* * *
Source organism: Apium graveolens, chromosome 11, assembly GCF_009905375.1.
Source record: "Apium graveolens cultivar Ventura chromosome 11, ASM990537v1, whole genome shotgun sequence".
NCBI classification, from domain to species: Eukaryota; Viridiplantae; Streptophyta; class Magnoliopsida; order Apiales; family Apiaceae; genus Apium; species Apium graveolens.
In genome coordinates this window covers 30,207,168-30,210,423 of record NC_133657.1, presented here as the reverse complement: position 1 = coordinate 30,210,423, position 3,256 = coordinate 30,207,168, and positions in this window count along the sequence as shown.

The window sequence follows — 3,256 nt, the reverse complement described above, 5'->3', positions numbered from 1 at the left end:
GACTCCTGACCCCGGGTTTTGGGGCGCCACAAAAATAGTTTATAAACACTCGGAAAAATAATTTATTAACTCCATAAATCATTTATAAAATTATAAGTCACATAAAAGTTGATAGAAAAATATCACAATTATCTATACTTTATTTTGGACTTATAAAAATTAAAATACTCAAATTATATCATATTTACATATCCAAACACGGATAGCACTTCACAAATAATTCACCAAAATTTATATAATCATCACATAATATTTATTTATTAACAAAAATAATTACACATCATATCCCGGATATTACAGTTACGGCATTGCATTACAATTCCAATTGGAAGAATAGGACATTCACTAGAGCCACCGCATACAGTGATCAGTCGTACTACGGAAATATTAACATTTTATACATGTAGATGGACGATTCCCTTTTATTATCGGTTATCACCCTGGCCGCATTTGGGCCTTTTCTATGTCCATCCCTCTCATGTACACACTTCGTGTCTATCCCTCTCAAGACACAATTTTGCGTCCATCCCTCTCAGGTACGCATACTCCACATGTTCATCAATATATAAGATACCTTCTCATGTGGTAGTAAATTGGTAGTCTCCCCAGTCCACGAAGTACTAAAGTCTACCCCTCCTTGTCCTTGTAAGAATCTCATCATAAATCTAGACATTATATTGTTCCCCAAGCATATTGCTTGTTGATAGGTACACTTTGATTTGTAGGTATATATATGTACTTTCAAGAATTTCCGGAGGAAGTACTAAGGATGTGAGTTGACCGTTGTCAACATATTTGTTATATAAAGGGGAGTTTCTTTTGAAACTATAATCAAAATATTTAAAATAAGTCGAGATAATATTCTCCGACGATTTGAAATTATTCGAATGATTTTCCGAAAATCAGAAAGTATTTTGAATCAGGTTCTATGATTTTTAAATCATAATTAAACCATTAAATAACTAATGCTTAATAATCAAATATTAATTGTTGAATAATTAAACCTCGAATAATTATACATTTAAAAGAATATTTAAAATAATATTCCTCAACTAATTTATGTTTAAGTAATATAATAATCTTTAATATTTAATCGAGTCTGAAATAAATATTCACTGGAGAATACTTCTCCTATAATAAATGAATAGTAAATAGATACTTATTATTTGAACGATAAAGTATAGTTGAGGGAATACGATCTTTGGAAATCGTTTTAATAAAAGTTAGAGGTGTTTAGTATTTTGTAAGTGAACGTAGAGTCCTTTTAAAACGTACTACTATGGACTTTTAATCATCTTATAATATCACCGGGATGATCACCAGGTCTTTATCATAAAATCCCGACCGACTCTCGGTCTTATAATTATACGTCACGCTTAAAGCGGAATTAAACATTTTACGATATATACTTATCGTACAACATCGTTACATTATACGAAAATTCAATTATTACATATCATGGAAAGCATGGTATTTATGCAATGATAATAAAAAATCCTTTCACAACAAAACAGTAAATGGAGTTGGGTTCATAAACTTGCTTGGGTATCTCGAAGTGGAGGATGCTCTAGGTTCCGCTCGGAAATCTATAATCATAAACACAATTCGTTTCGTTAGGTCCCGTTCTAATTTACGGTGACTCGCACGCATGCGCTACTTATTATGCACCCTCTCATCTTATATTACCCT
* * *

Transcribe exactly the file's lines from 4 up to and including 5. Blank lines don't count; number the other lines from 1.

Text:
In genome coordinates this window covers 30,207,168-30,210,423 of record NC_133657.1, presented here as the reverse complement: position 1 = coordinate 30,210,423, position 3,256 = coordinate 30,207,168, and positions in this window count along the sequence as shown.

The window sequence follows — 3,256 nt, the reverse complement described above, 5'->3', positions numbered from 1 at the left end: